What is an IEP and when is it needed?

What is an IEP plan?

An Individual Education Program (IEP) is a written legal document or plan that includes specific goals and guidelines designed to help a child with a disability overcome obstacles and assisting students in making progress and succeeding in school. Since this was designed under a federal law, eligible children in public schools and charter school may be given an IEP plan Private schools have another similar plan, also known as the Individual services Plan.

The program usually takes place in the school but may also include visits to a specialist. If a child is determined to be eligible for an IEP plan, services are provided free to the child's family. Parents and educators will work together to build a plan suited to the child's individual needs.

How to determine if a child needs an IEP plan

If a child isn't performing to grade-level standards in their classes, the child may need an IEP plan. It's important to find out why they are having trouble to see if they qualify for the plan. A variety of things can impact a child's performance in school. The federal law can allow students as early 3 years of age (pre-schoolers) to receive an IEP. You do not need a referral and can request a free evaluation of your child from your state's early intervention program. Believe it or not, you can request this from infancy to age 3.

If a child is challenged physically or intellectually, they may qualify for an IEP plan. This can include children with learning disabilities such as dyslexia, autism spectrum disorder, developmental delays or physical impairment.

Children with behavioral issues that impede their ability to learn may also qualify.

Parents' and children's legal rights under IDEA

A child's and their parents' rights are federally protected under the Individuals with Disabilities Education Act (IDEA 2004) in the Procedural Safeguards. These rights include the right for parents to access their child's educational records, attend meetings and to decide if they want to move forward with an IEP plan.

How it works

When a parent, teacher or a professional brings it to the school's attention that a child is struggling in class, the child can be referred to the program. A team of professionals will then evaluate the child's situation and academic skills to determine if they are eligible for the plan.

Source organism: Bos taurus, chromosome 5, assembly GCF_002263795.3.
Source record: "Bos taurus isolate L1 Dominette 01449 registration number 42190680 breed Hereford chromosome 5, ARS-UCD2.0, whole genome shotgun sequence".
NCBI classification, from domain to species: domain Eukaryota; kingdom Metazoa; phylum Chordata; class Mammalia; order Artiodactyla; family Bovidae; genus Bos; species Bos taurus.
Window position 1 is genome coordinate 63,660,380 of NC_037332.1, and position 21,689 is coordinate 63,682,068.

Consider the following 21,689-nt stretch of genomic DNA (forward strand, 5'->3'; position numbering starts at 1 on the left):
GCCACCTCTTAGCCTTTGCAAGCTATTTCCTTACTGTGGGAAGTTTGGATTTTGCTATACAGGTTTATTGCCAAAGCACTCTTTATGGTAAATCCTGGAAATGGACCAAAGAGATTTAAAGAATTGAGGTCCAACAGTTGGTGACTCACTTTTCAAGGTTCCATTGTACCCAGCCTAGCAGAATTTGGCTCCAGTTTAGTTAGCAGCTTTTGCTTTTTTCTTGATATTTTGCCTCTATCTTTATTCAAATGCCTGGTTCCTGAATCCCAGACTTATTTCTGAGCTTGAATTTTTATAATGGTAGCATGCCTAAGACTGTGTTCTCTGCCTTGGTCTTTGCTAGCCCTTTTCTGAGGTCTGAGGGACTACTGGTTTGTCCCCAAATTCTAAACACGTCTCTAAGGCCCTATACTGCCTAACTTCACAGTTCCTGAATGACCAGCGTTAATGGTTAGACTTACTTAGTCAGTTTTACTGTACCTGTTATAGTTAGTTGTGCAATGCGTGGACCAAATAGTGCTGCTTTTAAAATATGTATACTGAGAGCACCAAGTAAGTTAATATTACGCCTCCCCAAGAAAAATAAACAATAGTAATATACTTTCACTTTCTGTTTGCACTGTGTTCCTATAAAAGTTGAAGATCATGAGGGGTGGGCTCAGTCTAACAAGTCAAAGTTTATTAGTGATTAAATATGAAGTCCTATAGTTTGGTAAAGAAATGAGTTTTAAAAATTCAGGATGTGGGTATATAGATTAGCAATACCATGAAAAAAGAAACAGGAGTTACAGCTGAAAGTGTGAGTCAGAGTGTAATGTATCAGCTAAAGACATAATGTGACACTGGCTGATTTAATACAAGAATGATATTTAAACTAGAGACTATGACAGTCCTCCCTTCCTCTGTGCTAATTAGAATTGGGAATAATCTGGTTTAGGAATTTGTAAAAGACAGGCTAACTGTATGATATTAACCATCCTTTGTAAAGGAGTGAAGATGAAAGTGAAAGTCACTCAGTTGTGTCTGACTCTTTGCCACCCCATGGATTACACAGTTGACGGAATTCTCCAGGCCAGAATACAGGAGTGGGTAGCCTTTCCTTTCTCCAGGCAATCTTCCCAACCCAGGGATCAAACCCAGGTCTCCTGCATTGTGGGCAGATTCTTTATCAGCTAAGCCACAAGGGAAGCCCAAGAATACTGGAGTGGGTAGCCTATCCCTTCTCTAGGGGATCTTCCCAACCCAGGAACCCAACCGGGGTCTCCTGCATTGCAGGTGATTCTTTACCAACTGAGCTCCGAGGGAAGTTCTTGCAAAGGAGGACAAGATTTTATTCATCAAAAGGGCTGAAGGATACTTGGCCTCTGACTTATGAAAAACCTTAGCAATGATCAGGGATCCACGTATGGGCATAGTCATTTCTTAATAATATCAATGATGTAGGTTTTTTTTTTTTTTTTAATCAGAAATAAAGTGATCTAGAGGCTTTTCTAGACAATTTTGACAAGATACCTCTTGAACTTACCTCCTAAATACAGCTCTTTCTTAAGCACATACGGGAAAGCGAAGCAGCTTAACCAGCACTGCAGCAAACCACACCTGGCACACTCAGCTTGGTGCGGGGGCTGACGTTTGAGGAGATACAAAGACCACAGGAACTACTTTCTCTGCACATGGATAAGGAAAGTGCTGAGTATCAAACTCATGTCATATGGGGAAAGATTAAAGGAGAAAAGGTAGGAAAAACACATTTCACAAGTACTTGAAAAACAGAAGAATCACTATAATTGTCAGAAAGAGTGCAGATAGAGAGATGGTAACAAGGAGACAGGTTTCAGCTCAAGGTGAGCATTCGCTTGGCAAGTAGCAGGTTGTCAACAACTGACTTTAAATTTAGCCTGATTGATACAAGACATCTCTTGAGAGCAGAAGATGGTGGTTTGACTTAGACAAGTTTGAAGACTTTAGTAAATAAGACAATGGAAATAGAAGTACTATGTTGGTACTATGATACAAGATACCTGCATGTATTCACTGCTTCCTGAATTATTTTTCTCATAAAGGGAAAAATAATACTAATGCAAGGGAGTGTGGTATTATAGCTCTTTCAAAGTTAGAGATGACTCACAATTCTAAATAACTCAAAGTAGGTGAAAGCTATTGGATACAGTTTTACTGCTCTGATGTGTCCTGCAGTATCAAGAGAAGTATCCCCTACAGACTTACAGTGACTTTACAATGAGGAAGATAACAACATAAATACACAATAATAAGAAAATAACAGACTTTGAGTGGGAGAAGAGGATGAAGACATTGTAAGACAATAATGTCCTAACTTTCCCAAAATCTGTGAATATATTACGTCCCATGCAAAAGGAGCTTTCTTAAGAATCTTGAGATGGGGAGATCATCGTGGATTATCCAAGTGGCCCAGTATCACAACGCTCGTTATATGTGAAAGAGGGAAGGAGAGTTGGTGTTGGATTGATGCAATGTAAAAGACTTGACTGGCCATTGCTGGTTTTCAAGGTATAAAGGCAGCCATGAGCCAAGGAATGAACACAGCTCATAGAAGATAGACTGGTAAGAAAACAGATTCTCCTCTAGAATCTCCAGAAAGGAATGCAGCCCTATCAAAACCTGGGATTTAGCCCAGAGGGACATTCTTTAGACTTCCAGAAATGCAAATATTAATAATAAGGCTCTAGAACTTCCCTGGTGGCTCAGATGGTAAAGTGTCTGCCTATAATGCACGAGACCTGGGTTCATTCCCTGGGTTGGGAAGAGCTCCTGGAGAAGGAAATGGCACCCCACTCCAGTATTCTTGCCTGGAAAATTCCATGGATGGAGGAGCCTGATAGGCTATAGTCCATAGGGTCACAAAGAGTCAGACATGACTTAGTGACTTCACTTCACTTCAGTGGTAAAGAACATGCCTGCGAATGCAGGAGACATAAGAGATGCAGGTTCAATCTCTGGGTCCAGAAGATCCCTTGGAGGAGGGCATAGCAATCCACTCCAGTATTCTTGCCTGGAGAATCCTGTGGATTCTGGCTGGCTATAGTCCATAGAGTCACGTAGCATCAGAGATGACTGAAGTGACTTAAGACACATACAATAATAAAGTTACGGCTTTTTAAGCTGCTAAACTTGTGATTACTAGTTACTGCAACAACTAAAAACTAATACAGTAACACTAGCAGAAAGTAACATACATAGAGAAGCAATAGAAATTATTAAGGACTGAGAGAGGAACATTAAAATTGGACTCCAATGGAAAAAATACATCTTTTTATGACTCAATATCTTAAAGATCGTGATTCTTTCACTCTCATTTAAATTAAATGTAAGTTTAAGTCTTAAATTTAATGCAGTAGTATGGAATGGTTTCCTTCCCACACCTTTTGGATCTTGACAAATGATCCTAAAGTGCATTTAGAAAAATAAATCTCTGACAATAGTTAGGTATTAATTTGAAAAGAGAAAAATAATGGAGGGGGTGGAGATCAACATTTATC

Meetings to determine the child's eligibility for the program will be held between an evaluation team and the parents. If there is a determination that the child is eligible for the program, a comprehensive evaluation report (CER) will be created based on the team's evaluation. This report will help the team, and the parents work together to develop the IEP plan.

Creating the right IEP plan for your child

The evaluation team and parents will meet to discuss the IEP's goals. Measurable goals embodying academic standards will be set for every area the child is struggling in. Short term, as well as annual goals, will be made.

Goals will be tailored to the child's individual needs and will focus on any reading areas the child is having trouble mastering, such as reading comprehension, fluency or vocabulary. Services under the IEP plan might include specialized attention in the classroom or one-on-one tutoring.

If the child has a disability, the IEP plan might include support services for the child, such as seeing a therapist or making special accommodations.

Steps to take if you feel your child is needing IEP services at an early age.

  1. Watch your child and make notes of observations or concerns that may lead you to think your child has a developmental delay or attention issue.
  2. Bring up these concerns to your child's pediatrician or current pre-school teacher to see if these observations are common for other children at your child's age.
  3. If your doctor feels your concerns are valid get a referral to your State's "Child Find" program for a free evaluation.
  4. Submit all paperwork, tests, doctor's notes, and concerns to your school district's special education director or administrator (the title of this individual will vary between districts and schools)
At Tutor Doctor of Keller, we are always here to help with in-home, specialized, one-on-one instruction. Together, we can help your child achieve all of their academic goals.
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